If you're a neuroscience geek, like me, you may enjoy reading all about the research, but if you're just curious, here's the lowdown, plus the connection with coaching.
They wanted to set the record straight about research into neuroplasticity, meditation, mindfulness, and how states developed via positive practices can, over time, become enduring traits.They're concerned about the hype that surrounds these popular topics, especially mindfulness, because it's so trendy right now, and they share what science really knows about tools that change the brain instantly, and over time, sustainably, leading to greater happiness, equanimity, resourcefulness, and transformation.
States are temporary changes in the brain that impact how we think, feel, and act. They are an important driver of human experiences, relationships, well-being, and success.
Brain states can be measured in a variety of ways, such as fMRI imaging of blood flow to various parts of the brain, EEG measurements of brainwave patterns, or measurement of neurotransmitters present in the brain; to name three. They also can be measured indirectly via observance of behaviors or via self-reports by subjects, but this is more the realm of psychology, specifically positive psychology.
States are fleeting. We may not always notice when our brains change states, but trained observers, such as coaches, often can witness these changes. States can be positive or negative, which are generally categorized by how pleasant or unpleasant they feel, how likely they are to promote behavior that results in desired outcomes, and how they may promote wellness or pathology.
Many so-called positive states are pleasant, promote desired behavioral outcomes, and can result in greater health.
Skilled coaches help alter their clients' states in virtually every coaching session. Our main objective is to move the client from a less resourceful to more resourceful state and take advantage of that greater resourcefulness to plan strategies and actions that can promote desired change.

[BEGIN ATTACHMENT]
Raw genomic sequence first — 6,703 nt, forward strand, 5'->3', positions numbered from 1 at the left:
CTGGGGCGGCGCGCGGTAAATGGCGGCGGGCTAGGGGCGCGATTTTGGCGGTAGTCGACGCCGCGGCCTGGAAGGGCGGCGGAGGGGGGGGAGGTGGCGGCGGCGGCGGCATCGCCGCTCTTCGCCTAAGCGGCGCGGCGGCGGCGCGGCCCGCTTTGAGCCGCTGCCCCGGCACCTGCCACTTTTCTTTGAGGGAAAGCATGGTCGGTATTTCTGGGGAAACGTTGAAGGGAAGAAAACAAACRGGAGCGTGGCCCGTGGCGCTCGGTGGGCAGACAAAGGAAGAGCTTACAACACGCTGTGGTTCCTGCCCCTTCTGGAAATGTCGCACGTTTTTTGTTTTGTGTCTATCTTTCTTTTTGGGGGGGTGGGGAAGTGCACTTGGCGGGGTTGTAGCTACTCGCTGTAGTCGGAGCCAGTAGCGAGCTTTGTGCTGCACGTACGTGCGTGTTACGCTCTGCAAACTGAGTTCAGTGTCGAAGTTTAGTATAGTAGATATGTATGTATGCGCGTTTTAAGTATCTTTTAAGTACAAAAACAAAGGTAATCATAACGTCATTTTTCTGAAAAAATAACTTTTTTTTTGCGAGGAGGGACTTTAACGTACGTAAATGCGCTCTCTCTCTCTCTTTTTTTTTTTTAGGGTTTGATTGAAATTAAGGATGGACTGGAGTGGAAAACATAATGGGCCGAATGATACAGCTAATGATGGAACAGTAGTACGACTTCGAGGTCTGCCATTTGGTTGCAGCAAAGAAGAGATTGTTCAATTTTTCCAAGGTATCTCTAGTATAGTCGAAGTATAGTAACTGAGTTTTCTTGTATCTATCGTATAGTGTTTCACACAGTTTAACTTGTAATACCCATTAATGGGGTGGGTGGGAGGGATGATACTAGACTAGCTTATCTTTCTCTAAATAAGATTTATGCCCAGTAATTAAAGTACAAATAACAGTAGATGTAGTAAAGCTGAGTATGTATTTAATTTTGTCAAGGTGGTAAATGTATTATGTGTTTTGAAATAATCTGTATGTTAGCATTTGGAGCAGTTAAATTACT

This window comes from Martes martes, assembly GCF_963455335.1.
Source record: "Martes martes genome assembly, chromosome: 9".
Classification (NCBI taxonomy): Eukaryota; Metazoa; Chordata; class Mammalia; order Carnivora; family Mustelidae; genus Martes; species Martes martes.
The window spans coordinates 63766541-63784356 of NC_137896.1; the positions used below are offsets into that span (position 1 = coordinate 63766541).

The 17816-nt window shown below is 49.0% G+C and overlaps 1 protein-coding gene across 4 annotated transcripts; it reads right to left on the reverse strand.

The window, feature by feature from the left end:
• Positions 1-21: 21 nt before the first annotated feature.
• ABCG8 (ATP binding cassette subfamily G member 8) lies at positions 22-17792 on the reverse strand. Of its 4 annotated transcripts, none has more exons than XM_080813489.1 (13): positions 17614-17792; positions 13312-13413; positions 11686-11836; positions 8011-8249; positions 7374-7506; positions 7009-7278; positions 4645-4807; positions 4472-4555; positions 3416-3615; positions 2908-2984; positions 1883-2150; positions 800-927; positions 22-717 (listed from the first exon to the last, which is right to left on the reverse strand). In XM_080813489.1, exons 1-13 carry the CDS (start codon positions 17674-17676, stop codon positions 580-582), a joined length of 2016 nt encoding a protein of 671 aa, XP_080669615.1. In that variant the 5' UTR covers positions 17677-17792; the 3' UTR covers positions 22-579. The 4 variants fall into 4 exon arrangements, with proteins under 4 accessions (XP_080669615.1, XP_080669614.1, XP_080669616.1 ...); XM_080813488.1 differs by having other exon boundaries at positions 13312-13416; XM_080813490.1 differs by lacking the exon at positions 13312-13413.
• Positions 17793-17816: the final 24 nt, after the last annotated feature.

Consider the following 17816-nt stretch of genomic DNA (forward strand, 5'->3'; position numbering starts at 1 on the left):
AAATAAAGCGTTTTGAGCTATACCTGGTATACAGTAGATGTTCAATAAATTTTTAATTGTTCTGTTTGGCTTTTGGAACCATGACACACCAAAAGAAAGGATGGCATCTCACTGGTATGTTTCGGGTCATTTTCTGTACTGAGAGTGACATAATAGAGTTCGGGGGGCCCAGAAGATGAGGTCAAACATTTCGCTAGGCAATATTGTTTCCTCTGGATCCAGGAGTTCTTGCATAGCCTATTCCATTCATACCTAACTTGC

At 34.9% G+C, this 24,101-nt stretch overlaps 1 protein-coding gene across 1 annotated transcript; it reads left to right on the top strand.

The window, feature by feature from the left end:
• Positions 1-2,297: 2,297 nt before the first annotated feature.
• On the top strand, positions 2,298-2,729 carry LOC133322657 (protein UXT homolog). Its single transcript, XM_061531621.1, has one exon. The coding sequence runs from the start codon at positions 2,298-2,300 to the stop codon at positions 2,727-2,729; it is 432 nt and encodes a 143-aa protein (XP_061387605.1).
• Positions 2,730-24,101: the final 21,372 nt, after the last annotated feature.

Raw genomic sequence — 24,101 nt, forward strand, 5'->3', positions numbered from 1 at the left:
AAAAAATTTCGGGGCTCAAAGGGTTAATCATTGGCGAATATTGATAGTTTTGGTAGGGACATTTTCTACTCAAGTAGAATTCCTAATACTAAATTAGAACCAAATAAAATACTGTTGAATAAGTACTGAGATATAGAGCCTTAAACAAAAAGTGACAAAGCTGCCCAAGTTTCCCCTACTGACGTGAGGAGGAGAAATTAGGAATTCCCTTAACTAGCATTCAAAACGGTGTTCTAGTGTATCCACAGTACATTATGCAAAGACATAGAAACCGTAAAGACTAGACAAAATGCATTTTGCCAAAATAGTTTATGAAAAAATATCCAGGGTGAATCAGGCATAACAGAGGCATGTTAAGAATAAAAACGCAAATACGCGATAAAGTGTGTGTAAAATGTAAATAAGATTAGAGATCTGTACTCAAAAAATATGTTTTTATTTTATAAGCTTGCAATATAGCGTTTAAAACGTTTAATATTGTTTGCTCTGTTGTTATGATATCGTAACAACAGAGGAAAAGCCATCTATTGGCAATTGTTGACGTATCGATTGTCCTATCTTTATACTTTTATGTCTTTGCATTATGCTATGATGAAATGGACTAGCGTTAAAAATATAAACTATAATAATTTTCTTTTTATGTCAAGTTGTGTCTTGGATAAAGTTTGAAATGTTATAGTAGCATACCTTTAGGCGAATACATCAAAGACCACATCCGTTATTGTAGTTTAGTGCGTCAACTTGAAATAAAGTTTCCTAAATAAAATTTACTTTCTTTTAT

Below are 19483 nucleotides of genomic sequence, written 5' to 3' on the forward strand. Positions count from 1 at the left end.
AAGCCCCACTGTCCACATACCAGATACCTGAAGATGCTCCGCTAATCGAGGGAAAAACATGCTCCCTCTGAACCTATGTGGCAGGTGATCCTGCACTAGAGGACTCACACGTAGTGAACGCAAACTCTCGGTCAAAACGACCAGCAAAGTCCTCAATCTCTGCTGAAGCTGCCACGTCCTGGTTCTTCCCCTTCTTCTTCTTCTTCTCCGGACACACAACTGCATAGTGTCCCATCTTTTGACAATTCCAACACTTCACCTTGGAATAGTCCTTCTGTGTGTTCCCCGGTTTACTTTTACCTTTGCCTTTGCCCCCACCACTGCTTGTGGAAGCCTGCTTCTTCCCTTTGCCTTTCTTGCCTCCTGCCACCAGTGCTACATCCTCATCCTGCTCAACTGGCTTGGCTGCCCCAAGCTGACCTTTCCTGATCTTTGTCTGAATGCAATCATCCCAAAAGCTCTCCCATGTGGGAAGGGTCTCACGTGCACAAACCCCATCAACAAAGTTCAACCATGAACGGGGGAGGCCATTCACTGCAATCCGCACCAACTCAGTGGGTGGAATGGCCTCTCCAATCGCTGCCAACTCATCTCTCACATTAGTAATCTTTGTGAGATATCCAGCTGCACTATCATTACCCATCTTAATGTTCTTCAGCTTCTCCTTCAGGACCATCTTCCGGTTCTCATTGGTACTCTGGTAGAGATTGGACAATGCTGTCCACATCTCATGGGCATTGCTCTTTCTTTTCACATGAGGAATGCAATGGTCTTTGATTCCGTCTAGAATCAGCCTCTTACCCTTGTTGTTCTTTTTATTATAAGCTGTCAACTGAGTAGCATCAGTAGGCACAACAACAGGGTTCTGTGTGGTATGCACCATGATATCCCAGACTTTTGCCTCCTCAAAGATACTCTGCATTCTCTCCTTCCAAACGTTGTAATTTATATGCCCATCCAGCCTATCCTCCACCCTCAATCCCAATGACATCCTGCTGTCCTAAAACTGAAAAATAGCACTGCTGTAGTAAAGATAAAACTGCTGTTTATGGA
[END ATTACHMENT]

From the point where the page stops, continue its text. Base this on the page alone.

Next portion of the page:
It's pretty profound that coaches can alter their client's brain states, but truth is, we all alter the brain states of others' without even knowing it, often with undesirable consequences. Coaching amounts to communication that leads to positive, or desirable, outcomes for the person being coached, because they are, temporarily at least, more open, more solution oriented, more optimistic, more creative, and more resourceful.
How are traits different from states?
Traits develop over time when someone repeats the same thoughts, emotions, memories, habits, and behaviors. The brain actually changes physically as a result, because the neurons involved strengthen their connections every time the thought is repeated.
As the famous saying goes, by neuropsychologist, Donald Hebb, "Neurons that fire together, wire together."
For example, if you live a stressful life, and especially if you worry and ruminate about what stresses you, the neurons in your amygdala, called "the brain's alarm bell" by neuropsychologist, Rick Hanson, will strengthen their bonds and over time, will cause that structure to enlarge. The downstream results could include more stress, more worry and rumination, and perhaps behaviors that make things worse rather than better.
Neuroplasticity can go the other way, too. Positive practices, such as mediation, mindfulness, appreciation, shared warmth, and many others, seem to have a cascading effect on the brain and resulting behaviors, over time. Theoretically, coaching and being coached, as well as following through on many coaching exercises, such as journaling, practicing gratitude or mindfulness, or even following through on resourceful actions and developing new positive habits, can make enduring changes. The new becomes the default.
So there you have the connection between states, traits, neuroplasticity and coaching.
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